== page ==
Packaging requirements continued to increase in the 1990s, and there were more innovations in anilox rolls and press components. Printers began using more advanced plastic materials for a stiffer, more durable alternative to UHMW.  Acetal blades were effective at metering moderate to high line screen rolls while providing great chemical resistance, good dimensional stability and a low coefficient of friction. These materials could be fortified with additives such as Teflon and manufactured into thicknesses of 020” to .040”. The material was able to accommodate finer bevels of 15° and 22° to produce difficult fine type and reverses. Tight weave fiberglass composites were also developed for screen and process work due to their extremely stiff and durable characteristics.

Mid 2000s – Next Generation UHMW

For printers using UHMW to produce low to moderate graphics, Flexo Concepts introduced a new high-density formulation UHMW to deliver up to 25% longer blade life than traditional UHMW. This next-generation formula was capable of producing enhanced graphics for a longer wear period and is still widely used today.

Today – Next Generation Polymers with MicroTips

Nowadays, box makers are asked to produce packages that serve as both shipping and display vehicles. Graphics requirements are exceptionally challenging and more colors, finer plate screens, half-tones and higher anilox line counts are being used to produce attractive point of sale and point of purchase containers. Predictable ink density and color control are essential to ensure manufacturers’ brand consistency. Until recently, steel had been the only blade that could meet this performance criteria. In 2012, a new blade that offers the best of traditional non-metallics and steel was created for these applications. Flexo Concepts’ next generation polymer blade with a unique MicroTip™ is capable of metering the highest line screens as well as a steel blade for the most demanding graphics requirements (read: “New Polymers Meter Like Steel Doctor Blades”). The MicroTip wears slowly and evenly and delivers consistent ink film thickness for the duration of the print job.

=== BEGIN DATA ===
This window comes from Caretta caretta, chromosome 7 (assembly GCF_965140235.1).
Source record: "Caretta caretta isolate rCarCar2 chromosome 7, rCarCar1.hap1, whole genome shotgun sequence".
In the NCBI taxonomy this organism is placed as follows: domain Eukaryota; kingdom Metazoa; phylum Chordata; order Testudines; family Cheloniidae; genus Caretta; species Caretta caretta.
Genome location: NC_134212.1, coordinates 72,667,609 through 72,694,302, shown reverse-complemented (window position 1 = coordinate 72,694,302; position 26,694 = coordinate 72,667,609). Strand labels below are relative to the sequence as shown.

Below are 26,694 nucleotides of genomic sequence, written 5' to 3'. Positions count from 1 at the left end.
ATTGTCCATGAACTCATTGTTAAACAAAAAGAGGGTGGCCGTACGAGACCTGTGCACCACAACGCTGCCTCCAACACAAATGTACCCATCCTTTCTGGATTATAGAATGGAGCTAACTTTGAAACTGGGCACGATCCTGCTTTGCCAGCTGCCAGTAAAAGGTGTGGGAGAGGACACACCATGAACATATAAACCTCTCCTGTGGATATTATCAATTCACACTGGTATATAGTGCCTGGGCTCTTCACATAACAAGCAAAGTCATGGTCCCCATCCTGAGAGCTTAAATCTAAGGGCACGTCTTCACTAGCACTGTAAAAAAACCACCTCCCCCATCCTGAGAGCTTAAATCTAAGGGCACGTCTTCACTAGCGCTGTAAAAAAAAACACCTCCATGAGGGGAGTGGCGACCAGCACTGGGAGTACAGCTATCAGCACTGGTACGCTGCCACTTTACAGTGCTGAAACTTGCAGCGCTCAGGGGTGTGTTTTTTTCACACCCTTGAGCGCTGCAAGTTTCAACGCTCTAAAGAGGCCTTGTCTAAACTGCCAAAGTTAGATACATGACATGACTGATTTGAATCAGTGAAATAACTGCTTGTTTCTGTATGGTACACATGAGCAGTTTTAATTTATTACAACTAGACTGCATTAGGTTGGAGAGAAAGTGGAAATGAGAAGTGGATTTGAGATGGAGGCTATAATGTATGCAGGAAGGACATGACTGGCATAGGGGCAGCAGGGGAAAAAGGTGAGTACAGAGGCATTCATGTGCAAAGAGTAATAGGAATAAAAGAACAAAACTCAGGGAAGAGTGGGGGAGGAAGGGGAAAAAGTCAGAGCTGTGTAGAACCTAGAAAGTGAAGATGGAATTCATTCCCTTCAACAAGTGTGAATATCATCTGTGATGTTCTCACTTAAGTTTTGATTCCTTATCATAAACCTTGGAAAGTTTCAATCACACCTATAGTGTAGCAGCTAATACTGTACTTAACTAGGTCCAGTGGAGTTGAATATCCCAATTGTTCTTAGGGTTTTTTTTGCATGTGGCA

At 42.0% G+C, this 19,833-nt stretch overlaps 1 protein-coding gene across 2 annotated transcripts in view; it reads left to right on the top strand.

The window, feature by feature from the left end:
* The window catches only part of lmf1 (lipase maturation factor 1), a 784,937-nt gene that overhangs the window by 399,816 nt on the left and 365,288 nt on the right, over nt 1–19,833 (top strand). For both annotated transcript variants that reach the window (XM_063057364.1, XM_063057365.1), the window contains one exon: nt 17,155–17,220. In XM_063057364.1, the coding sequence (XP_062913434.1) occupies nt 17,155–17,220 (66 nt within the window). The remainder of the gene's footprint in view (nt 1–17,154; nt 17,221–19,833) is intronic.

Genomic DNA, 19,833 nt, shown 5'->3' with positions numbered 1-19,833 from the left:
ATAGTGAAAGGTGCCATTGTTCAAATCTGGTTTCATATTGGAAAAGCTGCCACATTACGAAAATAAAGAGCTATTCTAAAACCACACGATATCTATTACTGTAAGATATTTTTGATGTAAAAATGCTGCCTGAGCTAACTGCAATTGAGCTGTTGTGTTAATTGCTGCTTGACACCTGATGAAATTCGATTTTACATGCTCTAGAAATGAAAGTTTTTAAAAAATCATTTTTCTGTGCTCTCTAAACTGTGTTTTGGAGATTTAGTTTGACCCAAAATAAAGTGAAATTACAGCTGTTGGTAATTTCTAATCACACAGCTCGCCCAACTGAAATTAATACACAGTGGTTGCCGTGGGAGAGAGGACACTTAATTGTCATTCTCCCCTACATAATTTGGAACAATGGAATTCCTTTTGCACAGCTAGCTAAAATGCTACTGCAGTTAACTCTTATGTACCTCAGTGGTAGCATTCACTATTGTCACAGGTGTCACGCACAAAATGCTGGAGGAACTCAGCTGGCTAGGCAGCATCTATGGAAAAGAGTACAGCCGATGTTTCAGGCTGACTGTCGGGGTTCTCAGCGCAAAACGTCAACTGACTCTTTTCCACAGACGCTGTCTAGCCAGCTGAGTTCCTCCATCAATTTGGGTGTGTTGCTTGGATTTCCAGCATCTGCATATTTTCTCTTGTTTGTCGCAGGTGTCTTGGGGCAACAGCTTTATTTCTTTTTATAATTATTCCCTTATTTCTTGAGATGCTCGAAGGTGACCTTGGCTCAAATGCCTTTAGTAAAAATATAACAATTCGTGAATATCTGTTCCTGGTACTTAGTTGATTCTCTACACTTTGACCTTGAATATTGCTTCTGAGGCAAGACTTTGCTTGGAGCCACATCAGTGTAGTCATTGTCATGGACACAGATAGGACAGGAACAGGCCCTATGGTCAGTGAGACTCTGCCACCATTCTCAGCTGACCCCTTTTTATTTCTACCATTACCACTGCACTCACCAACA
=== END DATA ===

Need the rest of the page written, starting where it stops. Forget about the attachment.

Along with press builders and anilox roll manufacturers, corrugated doctor blade suppliers have done their job of “keeping up with the times.” Blade materials and tip configurations have advanced over the past half-century along with the demands of the packaging industry. While UHMW, traditional plastics and composites are still the best choices in many low-moderate graphics applications, corrugated printers who want to avoid the short blade life and risks with using steel now have a next generation polymer blade to produce the highest quality work.

Request a TruPoint Orange Doctor Blade Sample

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Are you experiencing Pin-holing and Production Pitfalls? Part I

why-in-the-world

 

Flexographic printing technology, like all other printing technologies, relies on the transfer of ink to a range of substrates. With flexography, that transfer begins with the anilox roll, which is designed to enable a controlled, predicatable transfer of ink to the plate surface. Ideally, the ink is transferred to the surface of the plate as a series of dots, but in reality, rotation of the anilox roll often turns the dots into ridges. So the ink transferred from the plate to the substrate can contains ridges and voids—otherwise knows as pin-holes.